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Currency Market Analysis

Sep 24, 2021 | Currency Market Analysis

Global Themes


Pound boosted by hawkish BOE
The Bank of England (BOE) left interest rates at 0.1% and asset purchases unchanged, but an additional Monetary Policy Committee (MPC) member voted to end the bank’s bond buying programme in a sign that the case foe monetary tightening is building. Sterling scored its best daily rise against the dollar since June, climbing nearly 1% to reclaim $1.37, whilst GBP/EUR grappled with €1.17 after springing nearly a cent higher from the day’s low.
The BOE leaned on the hawkish side yesterday, referencing ongoing inflationary pressures as a reason to potentially hike interest rates sooner than anticipated. The central bank bumped up its inflation forecast to 4% this year - double its target rate - due to surging energy prices and bottlenecks in supply chains but the BOE also noted these issues to be temporary. Still, sterling interest rate futures jumped, pricing in a 90% chance of a rate hike in February 2022 and a 95% probability of a cumulative 40 basis points hike to 0.5% by June next year.
The pound’s BOE-fuelled rise sent it soaring against most peers yesterday, particularly the Turkish lira (2% rise), which was sold aggressively after a surprise interest rate cut by Turkey’s central bank. The pound weakened versus Norway’s NOK (0.5% fall) though, following an interest rate hike by the Scandinavian central bank.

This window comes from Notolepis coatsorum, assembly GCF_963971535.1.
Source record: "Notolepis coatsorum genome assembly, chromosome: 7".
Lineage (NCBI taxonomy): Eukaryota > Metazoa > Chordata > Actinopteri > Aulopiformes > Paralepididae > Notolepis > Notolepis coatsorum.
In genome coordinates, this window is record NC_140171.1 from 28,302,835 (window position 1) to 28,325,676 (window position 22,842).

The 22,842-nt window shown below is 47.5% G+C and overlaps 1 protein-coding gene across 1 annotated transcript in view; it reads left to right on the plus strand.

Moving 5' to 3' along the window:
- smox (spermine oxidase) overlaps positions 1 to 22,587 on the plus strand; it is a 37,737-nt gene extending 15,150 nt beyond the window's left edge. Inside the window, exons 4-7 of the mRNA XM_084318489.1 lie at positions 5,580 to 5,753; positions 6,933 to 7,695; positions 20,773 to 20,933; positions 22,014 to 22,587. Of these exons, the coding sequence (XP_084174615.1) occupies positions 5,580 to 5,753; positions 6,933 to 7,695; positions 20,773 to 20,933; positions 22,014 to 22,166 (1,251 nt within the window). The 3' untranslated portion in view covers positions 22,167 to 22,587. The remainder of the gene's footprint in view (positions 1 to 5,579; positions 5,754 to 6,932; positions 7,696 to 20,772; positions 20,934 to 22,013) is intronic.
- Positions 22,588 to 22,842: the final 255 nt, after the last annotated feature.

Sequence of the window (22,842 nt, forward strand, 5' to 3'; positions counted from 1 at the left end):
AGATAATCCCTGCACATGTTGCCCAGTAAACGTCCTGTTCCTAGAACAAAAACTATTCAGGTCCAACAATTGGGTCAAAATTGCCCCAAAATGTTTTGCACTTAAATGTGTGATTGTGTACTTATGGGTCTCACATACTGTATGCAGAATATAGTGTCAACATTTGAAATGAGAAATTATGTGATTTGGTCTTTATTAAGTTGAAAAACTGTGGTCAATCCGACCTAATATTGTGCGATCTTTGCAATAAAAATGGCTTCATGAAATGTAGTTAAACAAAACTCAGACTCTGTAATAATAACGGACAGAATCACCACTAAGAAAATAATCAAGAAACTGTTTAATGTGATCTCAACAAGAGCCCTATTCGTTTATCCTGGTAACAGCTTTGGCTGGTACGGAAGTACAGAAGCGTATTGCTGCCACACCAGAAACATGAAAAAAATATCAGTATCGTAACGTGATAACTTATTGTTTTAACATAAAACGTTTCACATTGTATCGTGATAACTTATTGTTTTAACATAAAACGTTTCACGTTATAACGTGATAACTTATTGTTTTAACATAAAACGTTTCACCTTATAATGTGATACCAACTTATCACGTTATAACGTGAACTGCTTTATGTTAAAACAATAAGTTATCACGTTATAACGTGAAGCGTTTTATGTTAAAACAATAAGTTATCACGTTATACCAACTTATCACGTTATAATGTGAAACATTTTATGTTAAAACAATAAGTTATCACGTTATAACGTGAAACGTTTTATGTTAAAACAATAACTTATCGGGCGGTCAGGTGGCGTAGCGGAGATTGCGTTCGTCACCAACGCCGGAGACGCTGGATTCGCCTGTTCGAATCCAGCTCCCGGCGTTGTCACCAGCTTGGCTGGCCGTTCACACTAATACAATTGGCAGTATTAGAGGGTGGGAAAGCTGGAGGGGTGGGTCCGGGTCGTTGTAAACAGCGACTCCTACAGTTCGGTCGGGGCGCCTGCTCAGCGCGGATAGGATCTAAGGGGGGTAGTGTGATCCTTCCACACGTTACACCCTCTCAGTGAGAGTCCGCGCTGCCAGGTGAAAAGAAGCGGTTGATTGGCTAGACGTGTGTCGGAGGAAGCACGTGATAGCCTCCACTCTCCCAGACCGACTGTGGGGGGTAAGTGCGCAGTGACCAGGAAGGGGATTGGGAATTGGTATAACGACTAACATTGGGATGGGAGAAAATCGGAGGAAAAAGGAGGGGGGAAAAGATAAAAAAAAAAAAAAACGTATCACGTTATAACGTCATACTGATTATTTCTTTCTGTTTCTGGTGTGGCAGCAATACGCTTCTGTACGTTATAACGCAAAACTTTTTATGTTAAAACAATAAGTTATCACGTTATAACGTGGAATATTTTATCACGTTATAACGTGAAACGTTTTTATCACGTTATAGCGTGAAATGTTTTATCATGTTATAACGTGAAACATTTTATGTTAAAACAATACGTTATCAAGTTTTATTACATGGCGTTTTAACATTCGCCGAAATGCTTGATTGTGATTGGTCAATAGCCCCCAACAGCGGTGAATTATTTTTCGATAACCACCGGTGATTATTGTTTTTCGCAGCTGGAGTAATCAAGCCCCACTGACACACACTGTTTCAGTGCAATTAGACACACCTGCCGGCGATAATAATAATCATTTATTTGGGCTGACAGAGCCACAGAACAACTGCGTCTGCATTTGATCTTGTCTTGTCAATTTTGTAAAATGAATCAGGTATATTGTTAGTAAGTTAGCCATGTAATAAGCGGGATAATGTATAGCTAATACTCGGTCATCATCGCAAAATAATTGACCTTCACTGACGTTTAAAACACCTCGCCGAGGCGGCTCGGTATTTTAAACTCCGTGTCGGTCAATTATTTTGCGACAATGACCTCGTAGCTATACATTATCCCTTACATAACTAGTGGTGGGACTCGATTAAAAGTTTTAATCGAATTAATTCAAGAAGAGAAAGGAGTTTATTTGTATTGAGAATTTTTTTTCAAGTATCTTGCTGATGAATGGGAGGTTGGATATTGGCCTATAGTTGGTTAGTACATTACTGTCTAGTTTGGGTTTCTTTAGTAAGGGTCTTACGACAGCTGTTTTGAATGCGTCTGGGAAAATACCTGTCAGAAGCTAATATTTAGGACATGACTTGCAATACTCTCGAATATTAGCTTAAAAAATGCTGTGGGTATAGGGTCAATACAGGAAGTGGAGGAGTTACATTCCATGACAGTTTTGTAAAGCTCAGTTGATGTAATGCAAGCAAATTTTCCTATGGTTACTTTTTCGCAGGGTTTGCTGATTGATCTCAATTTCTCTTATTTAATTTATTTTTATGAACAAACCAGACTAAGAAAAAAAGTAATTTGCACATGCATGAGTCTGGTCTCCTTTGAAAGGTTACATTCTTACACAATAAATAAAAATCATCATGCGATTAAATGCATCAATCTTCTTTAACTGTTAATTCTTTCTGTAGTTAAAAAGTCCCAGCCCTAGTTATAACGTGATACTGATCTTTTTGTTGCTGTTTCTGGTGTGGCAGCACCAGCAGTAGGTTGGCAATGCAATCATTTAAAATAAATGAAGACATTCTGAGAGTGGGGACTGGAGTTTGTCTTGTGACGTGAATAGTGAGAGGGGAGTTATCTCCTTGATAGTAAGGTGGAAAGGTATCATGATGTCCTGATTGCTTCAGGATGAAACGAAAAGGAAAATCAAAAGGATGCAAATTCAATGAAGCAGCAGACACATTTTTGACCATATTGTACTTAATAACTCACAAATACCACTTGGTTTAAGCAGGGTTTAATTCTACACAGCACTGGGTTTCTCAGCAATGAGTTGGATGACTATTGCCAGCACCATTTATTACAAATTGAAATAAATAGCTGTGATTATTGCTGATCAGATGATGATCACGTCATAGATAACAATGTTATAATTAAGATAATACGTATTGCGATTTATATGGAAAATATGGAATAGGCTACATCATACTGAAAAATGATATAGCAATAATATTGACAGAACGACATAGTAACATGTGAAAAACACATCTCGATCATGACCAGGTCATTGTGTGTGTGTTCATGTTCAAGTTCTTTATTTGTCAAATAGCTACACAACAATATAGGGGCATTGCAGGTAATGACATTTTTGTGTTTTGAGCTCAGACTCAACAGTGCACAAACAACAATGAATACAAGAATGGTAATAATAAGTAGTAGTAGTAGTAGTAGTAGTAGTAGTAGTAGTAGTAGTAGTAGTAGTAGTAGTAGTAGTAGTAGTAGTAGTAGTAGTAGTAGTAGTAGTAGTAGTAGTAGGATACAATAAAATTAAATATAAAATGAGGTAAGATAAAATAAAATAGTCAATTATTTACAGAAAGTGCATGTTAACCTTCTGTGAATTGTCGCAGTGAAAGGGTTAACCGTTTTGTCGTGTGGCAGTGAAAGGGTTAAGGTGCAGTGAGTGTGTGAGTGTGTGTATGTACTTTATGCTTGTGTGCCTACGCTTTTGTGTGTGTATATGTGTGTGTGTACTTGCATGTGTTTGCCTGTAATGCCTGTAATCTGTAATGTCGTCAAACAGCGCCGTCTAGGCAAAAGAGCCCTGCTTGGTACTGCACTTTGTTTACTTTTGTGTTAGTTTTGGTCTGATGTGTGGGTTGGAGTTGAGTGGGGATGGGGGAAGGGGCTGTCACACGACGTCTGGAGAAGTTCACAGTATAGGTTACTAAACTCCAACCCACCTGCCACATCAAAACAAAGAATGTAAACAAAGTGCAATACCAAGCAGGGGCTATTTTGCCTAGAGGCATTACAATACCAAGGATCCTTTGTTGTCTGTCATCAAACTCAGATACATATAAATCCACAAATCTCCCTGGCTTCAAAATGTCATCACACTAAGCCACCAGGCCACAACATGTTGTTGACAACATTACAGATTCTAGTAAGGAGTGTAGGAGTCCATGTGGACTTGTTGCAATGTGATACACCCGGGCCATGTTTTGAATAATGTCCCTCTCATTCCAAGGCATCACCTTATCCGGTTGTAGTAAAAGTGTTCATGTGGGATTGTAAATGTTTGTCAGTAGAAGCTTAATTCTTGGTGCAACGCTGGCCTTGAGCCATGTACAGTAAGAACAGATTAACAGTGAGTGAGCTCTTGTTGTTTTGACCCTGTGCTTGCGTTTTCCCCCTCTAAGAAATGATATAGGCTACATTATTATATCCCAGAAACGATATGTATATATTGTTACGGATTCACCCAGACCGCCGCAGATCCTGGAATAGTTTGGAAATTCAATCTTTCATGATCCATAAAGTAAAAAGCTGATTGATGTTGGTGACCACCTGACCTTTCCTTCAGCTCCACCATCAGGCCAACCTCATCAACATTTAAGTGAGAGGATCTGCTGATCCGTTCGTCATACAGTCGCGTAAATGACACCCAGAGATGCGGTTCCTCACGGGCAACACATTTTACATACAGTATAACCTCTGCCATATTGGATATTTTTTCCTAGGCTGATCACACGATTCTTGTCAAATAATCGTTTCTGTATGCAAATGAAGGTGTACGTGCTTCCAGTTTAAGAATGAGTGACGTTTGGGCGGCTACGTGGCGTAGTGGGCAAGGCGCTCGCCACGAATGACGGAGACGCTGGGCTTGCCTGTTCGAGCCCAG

Political deadlock to induce volatility? 

According to implied volatility, markets aren’t expecting the German election on Sunday to shake currencies majorly, however, this is a significant event that will mark the start of a new political era in Europe’s biggest economy. A three-party coalition government is looking more and more likely, but the combination is uncertain, and this uncertainty could trigger market volatility.

The euro rebounded from the $1.17 support level versus the dollar this week after investors took the Federal Reserve’s meeting in their stride and returned to riskier, higher yielding assets whilst selling safe havens, including the US dollar. After climbing to a 2 ½ -year high of $1.2350, EUR/USD is in a down phase though, registering a cumulative loss of nearly 4% in 3 months. Monetary divergence between the US and Eurozone is a huge weight on the common currency at present and could grow heavier if the German election sparks increased political uncertainty and drag the world’s most traded currency pair under the key $1.17 support level by Monday morning.

A weaker euro could allow GBP/EUR to reclaim €1.18 too, and although the currency pair is on track to record is first weekly decline in five weeks, the recovery from the weekly low is a bullish signal that could support GBP next week.


Greenback bounce caps C$ gains

The Canadian dollar gave back some of its gains this morning due to strength in the greenback. Oil prices at a 3-month high, are trading hands at $73 a barrel supporting the commodity currency. However, Canadian dollar gains are capped by a stronger U.S dollar supported by rising U.S treasury yields. Market Focus will be on the speech by Fed Chair Jerome Powell later this morning which could give the greenback further momentum.

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